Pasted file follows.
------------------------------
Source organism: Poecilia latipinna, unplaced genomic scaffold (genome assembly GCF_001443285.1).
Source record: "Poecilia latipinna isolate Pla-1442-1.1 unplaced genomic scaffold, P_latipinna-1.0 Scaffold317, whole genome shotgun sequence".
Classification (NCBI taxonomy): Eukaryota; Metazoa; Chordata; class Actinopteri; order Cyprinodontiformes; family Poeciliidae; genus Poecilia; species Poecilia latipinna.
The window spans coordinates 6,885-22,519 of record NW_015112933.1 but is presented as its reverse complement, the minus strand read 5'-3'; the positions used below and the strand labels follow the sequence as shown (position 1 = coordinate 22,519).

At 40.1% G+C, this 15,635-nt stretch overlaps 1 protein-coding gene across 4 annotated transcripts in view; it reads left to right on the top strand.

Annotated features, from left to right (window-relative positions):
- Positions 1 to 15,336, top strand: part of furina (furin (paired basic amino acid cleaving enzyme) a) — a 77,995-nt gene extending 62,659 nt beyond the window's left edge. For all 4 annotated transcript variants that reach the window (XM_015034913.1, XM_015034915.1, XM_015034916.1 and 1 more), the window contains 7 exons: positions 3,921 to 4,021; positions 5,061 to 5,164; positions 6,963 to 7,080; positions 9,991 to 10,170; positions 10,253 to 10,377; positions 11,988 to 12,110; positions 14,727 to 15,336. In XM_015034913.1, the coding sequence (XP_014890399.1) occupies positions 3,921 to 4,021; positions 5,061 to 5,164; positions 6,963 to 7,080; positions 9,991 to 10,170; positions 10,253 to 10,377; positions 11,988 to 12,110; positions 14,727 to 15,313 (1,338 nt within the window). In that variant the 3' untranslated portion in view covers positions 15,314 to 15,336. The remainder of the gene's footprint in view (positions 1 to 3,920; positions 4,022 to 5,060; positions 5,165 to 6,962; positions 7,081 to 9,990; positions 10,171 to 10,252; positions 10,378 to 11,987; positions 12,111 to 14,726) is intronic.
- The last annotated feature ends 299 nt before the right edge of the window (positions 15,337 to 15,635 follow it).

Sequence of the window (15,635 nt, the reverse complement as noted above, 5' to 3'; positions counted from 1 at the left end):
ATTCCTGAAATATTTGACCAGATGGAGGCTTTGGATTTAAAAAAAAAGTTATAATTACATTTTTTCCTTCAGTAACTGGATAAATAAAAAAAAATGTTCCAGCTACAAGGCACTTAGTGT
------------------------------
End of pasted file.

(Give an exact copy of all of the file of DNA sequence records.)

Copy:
Source organism: Poecilia latipinna, unplaced genomic scaffold (genome assembly GCF_001443285.1).
Source record: "Poecilia latipinna isolate Pla-1442-1.1 unplaced genomic scaffold, P_latipinna-1.0 Scaffold317, whole genome shotgun sequence".
Classification (NCBI taxonomy): Eukaryota; Metazoa; Chordata; class Actinopteri; order Cyprinodontiformes; family Poeciliidae; genus Poecilia; species Poecilia latipinna.
The window spans coordinates 6,885-22,519 of record NW_015112933.1 but is presented as its reverse complement, the minus strand read 5'-3'; the positions used below and the strand labels follow the sequence as shown (position 1 = coordinate 22,519).

At 40.1% G+C, this 15,635-nt stretch overlaps 1 protein-coding gene across 4 annotated transcripts in view; it reads left to right on the top strand.

Annotated features, from left to right (window-relative positions):
- Positions 1 to 15,336, top strand: part of furina (furin (paired basic amino acid cleaving enzyme) a) — a 77,995-nt gene extending 62,659 nt beyond the window's left edge. For all 4 annotated transcript variants that reach the window (XM_015034913.1, XM_015034915.1, XM_015034916.1 and 1 more), the window contains 7 exons: positions 3,921 to 4,021; positions 5,061 to 5,164; positions 6,963 to 7,080; positions 9,991 to 10,170; positions 10,253 to 10,377; positions 11,988 to 12,110; positions 14,727 to 15,336. In XM_015034913.1, the coding sequence (XP_014890399.1) occupies positions 3,921 to 4,021; positions 5,061 to 5,164; positions 6,963 to 7,080; positions 9,991 to 10,170; positions 10,253 to 10,377; positions 11,988 to 12,110; positions 14,727 to 15,313 (1,338 nt within the window). In that variant the 3' untranslated portion in view covers positions 15,314 to 15,336. The remainder of the gene's footprint in view (positions 1 to 3,920; positions 4,022 to 5,060; positions 5,165 to 6,962; positions 7,081 to 9,990; positions 10,171 to 10,252; positions 10,378 to 11,987; positions 12,111 to 14,726) is intronic.
- The last annotated feature ends 299 nt before the right edge of the window (positions 15,337 to 15,635 follow it).

Sequence of the window (15,635 nt, the reverse complement as noted above, 5' to 3'; positions counted from 1 at the left end):
ATTCCTGAAATATTTGACCAGATGGAGGCTTTGGATTTAAAAAAAAAGTTATAATTACATTTTTTCCTTCAGTAACTGGATAAATAAAAAAAAATGTTCCAGCTACAAGGCACTTAGTGT